“I wish we didn’t have to do this again!”
This thought heavied my heart as I joined the hikoi at the bottom
of Queen Street last Wednesday. Adding my waewae to this Auckland City leg was my small gesture of tautoko for those of us dissatisfied with the proposed Takutai Moana legislation. As I hit that pavement something stirred within me. I felt myself reaching for the megaphone to release that energy and wairua. Notions of Iwi and Hapū as kaitiaki; responsibility for whenua and moana; valuing our traditions and knowledge for Aotearoa and all its peoples; Indigenous rights emanating from Whakapapa and Atua and not from legislation; Tino Rangatiratanga. These were the kupu that found their inner city outlet that day, birthed by the rumbling within my puku.
That same night at Manurewa marae was about whanaungatanga. Beautiful things happened in the kōrero. Such an environment of political angst inevitably gives rise to any number of issues. But what will stay with me forever from that night is the leadership and courage shown by everyone on this hikoi. In the face of adversity and even ridicule from our own, our hikoi rōpū is courageous, committed, wise, intelligent, strategic, humble and dignified. From the tamariki who proudly stood to speak in te reo and lead waiata tautoko for our kaikōrero, to the kuia who lead the charge up the front and then role modeled collective nurture of all the babies around us, to our kaiāwhina moving our rōpū safely from one place to the next, to our young men who when they aren’t organising and mobilising people are in the kitchen early to cook everyone’s breakfast, to our kaumātua who step up and pull us together that night to ensure the hikoi continues with dignity intact.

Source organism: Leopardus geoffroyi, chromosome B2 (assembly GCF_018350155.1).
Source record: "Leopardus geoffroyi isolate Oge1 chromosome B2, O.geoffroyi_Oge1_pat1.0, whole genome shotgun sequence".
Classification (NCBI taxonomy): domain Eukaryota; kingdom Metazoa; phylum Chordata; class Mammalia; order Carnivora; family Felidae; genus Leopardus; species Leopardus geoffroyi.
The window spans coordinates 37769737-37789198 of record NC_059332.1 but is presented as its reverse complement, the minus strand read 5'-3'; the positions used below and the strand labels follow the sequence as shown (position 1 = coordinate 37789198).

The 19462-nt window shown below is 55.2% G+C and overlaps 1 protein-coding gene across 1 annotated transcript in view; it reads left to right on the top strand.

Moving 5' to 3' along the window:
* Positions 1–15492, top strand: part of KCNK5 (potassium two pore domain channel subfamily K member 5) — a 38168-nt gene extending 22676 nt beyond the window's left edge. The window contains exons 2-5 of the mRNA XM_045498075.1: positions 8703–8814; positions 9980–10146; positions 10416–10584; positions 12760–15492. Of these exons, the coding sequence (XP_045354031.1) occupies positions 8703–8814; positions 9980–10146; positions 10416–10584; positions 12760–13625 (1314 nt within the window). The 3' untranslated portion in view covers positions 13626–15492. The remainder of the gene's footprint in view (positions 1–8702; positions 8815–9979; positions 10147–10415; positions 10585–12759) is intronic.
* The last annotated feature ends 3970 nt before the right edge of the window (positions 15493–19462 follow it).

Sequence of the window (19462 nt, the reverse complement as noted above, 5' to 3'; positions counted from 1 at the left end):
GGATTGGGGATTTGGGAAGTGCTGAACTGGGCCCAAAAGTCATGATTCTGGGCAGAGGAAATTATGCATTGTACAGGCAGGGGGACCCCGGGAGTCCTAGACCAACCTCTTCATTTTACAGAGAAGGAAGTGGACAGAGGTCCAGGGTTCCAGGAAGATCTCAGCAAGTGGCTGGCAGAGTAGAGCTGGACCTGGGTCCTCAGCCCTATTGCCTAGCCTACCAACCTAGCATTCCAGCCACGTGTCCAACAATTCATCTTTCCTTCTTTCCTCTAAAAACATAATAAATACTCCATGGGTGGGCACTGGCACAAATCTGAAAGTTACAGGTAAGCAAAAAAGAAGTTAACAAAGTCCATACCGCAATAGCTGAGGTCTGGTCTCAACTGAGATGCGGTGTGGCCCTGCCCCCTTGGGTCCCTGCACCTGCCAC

I came away from the hikoi feeling both sad and proud, but with the answer to my internal raruraru confirmed. Yes it is absolutely essential that we do this hikoi again! For too long we have had to be satisfied with hearing that “this is as good as it will get”. It is right that many of us are not willing to accept this. The gains made in Māoridom have always come from a movement that maintained a strong vision of identity and justice. We can look to our pakeke gone before us to affirm how passionate and uncompromising they always were. I am proud of us for keeping our voices loud.
My pragmatic consciousness is sharply aware that according to the Māori Party, this Bill is the best practical solution that they can muster up right now. But those of us marching, and the many more who made submissions, feel too sorely about this compromise. That particular path of pragmatism is what makes this hikoi even more important. When Māori don’t feel that there is a voice resolute enough, then we must maintain the karanga some other way.
Whether it was 10 people or 50 000 – I stood there with my tūpuna firmly behind me and the wairua ever present. If there is any embarrassment here, it is that I failed to commit to the whole nine days.
Nō reira, kore tēnei Pire I tutuki ngā tino wawata o ōku tūpuna. He mihi aroha ki a koutou ngā wāhine, ngā tāne, ngā mokopuna, ngā koro, ngā kuia, nga rangatahi, nga taiohi – koutou katoa kua mirimiri I te tuarā a Papatūānuku!